The systematic review: “A social movement”

internet-and-womanThis blog was founded more than four years ago with the a focus on one key idea: Today, there more research available than ever before. So we set out to help readers separate the good scientific information from the bad. One great resource for that is the systematic review.

Last week, we were fascinated to see a column in the New York Times by Weill Cornell Medical professor Dr. Kent A. Sepkowitz, an expert in infectious disease and the head the infection control program at  Memorial Sloan Kettering Hospital.  He wrote about how systematic reviews are impacting clinical practice.

Sepkowitz describes how the practice of evaluating and collating all of the data on a given topic is impacting the decisions doctors make on a daily basis.

“In 20 years, the field of evidence-based medicine has grown from a few true believers to an international movement in health care that touches countless patients every day,” he writes.

When doctors are debating the best treatment for a patient, the mention of a review from the Cochrane Collaboration will typically end the debate, he explains, because doctors are most likely to follow the review’s recommendation.

Sepkowitz points out the downsides of relying only on the evidence – that every patient is an individual with unique circumstances that require consideration. Still,  he advocates for evidence-based medicine that is ethical and meticulous. His take-home message is a strong one: the systematic review is an important component in the medical decision-making process.  We agree heartily.

Comments

  1. Mike Fraumeni says:

    An interesting and evolving idea -Standardized Clinical Assessment And Management Plans (SCAMPs) provide a better alternative to clinical practice guidelines.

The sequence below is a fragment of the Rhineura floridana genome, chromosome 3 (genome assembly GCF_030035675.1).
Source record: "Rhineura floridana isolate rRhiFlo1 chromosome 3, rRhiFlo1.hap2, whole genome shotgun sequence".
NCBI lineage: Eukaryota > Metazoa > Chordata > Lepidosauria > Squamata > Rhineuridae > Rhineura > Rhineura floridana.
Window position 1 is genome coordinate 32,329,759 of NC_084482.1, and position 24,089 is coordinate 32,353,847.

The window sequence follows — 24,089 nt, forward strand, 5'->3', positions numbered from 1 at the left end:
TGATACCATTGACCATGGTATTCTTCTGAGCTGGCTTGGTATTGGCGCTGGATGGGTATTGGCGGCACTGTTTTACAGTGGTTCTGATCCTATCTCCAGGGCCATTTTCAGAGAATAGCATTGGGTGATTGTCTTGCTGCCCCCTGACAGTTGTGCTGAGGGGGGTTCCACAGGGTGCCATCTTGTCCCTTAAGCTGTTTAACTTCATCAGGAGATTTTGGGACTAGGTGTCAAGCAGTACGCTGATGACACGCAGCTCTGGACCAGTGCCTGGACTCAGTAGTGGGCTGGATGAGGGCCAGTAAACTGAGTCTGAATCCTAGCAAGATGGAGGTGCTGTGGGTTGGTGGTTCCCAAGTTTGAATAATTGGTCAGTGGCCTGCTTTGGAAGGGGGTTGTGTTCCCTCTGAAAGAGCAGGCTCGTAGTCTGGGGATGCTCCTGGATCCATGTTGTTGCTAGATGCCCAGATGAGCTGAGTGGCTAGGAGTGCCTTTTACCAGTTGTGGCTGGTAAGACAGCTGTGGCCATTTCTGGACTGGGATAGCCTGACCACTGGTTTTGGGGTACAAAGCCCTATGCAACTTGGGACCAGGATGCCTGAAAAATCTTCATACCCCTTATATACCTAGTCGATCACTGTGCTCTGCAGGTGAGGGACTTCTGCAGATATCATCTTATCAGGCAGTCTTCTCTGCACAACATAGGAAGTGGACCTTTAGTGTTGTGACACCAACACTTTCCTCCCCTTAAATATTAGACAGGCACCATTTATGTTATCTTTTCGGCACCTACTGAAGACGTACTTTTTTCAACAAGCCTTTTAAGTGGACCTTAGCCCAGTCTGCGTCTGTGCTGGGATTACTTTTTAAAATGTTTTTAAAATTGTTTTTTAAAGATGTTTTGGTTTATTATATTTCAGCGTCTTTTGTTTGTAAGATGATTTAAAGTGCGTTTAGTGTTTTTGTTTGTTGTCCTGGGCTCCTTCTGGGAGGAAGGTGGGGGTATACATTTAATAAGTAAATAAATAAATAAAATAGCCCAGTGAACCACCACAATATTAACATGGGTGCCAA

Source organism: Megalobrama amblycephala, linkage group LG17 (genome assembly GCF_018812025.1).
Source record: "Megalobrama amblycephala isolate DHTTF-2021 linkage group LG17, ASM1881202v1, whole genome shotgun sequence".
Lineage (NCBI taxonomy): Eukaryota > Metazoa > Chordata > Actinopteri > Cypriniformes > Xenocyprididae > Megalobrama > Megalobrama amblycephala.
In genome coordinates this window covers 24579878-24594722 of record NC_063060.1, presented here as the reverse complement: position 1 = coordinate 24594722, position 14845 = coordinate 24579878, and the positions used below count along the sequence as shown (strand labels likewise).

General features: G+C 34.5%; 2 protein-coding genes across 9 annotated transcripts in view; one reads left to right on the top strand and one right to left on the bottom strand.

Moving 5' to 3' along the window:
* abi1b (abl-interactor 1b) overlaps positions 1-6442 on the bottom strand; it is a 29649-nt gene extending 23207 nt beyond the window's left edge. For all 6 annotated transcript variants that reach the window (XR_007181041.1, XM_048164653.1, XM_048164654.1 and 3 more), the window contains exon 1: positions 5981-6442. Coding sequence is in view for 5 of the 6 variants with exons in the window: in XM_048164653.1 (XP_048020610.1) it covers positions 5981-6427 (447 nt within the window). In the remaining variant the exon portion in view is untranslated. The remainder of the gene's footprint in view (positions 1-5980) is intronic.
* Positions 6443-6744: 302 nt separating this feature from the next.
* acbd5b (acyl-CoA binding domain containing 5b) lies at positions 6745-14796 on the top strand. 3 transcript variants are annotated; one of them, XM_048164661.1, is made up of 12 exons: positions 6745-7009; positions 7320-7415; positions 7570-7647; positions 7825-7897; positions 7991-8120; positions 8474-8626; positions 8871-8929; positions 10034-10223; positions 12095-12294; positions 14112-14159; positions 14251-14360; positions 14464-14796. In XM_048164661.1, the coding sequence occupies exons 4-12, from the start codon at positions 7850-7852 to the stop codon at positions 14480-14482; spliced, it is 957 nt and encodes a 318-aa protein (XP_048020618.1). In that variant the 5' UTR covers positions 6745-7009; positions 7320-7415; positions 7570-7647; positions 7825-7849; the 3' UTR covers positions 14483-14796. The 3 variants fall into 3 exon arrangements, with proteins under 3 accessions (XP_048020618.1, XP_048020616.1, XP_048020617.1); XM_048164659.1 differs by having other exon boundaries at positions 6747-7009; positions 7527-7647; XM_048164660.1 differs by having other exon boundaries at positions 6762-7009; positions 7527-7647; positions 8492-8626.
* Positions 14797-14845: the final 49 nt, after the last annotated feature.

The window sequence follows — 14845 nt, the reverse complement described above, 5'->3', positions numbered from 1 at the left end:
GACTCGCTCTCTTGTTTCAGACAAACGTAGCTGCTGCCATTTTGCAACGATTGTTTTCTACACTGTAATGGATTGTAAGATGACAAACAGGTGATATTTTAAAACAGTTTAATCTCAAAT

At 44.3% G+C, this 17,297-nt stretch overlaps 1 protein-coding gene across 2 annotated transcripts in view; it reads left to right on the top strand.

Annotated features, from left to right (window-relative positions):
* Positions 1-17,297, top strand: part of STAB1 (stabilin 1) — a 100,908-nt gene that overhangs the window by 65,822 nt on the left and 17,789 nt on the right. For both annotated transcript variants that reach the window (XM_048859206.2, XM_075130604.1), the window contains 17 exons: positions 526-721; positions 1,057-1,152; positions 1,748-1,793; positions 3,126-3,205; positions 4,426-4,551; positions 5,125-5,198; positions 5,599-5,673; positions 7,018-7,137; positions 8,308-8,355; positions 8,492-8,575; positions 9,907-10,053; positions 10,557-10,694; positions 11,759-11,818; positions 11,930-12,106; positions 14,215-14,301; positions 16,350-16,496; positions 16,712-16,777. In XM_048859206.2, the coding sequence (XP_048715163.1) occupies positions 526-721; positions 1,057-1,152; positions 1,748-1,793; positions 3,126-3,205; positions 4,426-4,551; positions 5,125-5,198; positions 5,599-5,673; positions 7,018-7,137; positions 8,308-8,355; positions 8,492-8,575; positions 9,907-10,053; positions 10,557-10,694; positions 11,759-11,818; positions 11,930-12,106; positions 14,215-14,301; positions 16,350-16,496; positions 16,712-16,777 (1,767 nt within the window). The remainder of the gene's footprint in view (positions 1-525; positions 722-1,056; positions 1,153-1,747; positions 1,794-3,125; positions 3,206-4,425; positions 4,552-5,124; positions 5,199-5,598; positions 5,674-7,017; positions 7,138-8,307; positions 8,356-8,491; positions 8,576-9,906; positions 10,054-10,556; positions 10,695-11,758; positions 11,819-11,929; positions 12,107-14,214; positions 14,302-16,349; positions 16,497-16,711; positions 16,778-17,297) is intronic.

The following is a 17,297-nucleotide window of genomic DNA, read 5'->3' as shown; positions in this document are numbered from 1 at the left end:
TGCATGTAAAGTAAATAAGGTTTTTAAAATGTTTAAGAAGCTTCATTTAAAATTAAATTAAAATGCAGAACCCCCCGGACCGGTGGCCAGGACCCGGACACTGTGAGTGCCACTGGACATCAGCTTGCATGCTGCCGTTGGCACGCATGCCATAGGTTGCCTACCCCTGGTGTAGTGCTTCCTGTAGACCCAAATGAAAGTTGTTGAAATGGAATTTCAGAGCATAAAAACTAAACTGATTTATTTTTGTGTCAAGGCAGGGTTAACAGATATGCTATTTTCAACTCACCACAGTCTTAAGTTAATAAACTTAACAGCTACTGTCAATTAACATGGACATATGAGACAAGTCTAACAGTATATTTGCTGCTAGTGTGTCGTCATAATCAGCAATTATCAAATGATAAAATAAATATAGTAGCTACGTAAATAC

Health Aff (Millwood). 2013 May;32(5):911-20. doi: 10.1377/hlthaff.2012.0667.
    Standardized Clinical Assessment And Management Plans (SCAMPs) provide a better
    alternative to clinical practice guidelines.

    Farias M(1), Jenkins K, Lock J, Rathod R, Newburger J, Bates DW, Safran DG,
    Friedman K, Greenberg J.

    Author information:
    (1)Boston Children’s Hospital, Massachusetts, USA.
    michael.farias@childrens.harvard.edu

    Variability in medical practice in the United States leads to higher costs
    without achieving better patient outcomes. Clinical practice guidelines, which
    are intended to reduce variation and improve care, have several drawbacks that
    limit the extent of buy-in by clinicians. In contrast, standardized clinical
    assessment and management plans (SCAMPs) offer a clinician-designed approach to
    promoting care standardization that accommodates patients’ individual
    differences, respects providers’ clinical acumen, and keeps pace with the rapid
    growth of medical knowledge. Since early 2009 more than 12,000 patients have been
    enrolled in forty-nine SCAMPs in nine states and Washington, D.C. In one example,
    a SCAMP was credited with increasing clinicians’ rate of compliance with a
    recommended specialist referral for children from 19.6 percent to 75 percent. In
    another example, SCAMPs were associated with an 11-51 percent decrease in total
    medical expenses for six conditions when compared with a historical cohort.
    Innovative tools such as SCAMPs should be carefully examined by policy makers
    searching for methods to promote the delivery of high-quality, cost-effective
    care.
    PMCID: PMC3990928
    PMID: 23650325 [PubMed – indexed for MEDLINE]

    Free fulltext article from PMC at – http://www.ncbi.nlm.nih.gov/pmc/articles/PMC3990928/

Speak Your Mind

*

Skip to toolbar